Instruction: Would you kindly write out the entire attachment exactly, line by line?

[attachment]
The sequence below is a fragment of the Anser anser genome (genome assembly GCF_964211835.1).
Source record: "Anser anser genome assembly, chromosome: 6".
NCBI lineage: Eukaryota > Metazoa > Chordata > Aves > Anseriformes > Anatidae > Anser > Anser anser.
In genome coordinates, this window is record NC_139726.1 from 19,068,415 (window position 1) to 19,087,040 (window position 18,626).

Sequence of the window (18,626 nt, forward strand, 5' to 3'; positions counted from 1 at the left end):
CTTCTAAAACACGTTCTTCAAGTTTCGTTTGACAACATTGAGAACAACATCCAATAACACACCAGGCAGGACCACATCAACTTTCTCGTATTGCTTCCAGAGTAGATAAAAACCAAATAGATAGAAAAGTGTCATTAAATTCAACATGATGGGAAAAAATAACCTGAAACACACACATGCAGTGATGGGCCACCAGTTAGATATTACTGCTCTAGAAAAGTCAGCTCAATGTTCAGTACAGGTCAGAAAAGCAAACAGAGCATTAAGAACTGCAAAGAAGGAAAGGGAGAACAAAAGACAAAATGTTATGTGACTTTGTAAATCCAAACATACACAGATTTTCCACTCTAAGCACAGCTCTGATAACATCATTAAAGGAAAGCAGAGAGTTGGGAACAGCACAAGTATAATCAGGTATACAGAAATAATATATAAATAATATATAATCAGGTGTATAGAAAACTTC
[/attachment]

The sequence below is a fragment of the Anser anser genome (genome assembly GCF_964211835.1).
Source record: "Anser anser genome assembly, chromosome: 6".
NCBI lineage: Eukaryota > Metazoa > Chordata > Aves > Anseriformes > Anatidae > Anser > Anser anser.
In genome coordinates, this window is record NC_139726.1 from 19,068,415 (window position 1) to 19,087,040 (window position 18,626).

Sequence of the window (18,626 nt, forward strand, 5' to 3'; positions counted from 1 at the left end):
CTTCTAAAACACGTTCTTCAAGTTTCGTTTGACAACATTGAGAACAACATCCAATAACACACCAGGCAGGACCACATCAACTTTCTCGTATTGCTTCCAGAGTAGATAAAAACCAAATAGATAGAAAAGTGTCATTAAATTCAACATGATGGGAAAAAATAACCTGAAACACACACATGCAGTGATGGGCCACCAGTTAGATATTACTGCTCTAGAAAAGTCAGCTCAATGTTCAGTACAGGTCAGAAAAGCAAACAGAGCATTAAGAACTGCAAAGAAGGAAAGGGAGAACAAAAGACAAAATGTTATGTGACTTTGTAAATCCAAACATACACAGATTTTCCACTCTAAGCACAGCTCTGATAACATCATTAAAGGAAAGCAGAGAGTTGGGAACAGCACAAGTATAATCAGGTATACAGAAATAATATATAAATAATATATAATCAGGTGTATAGAAAACTTC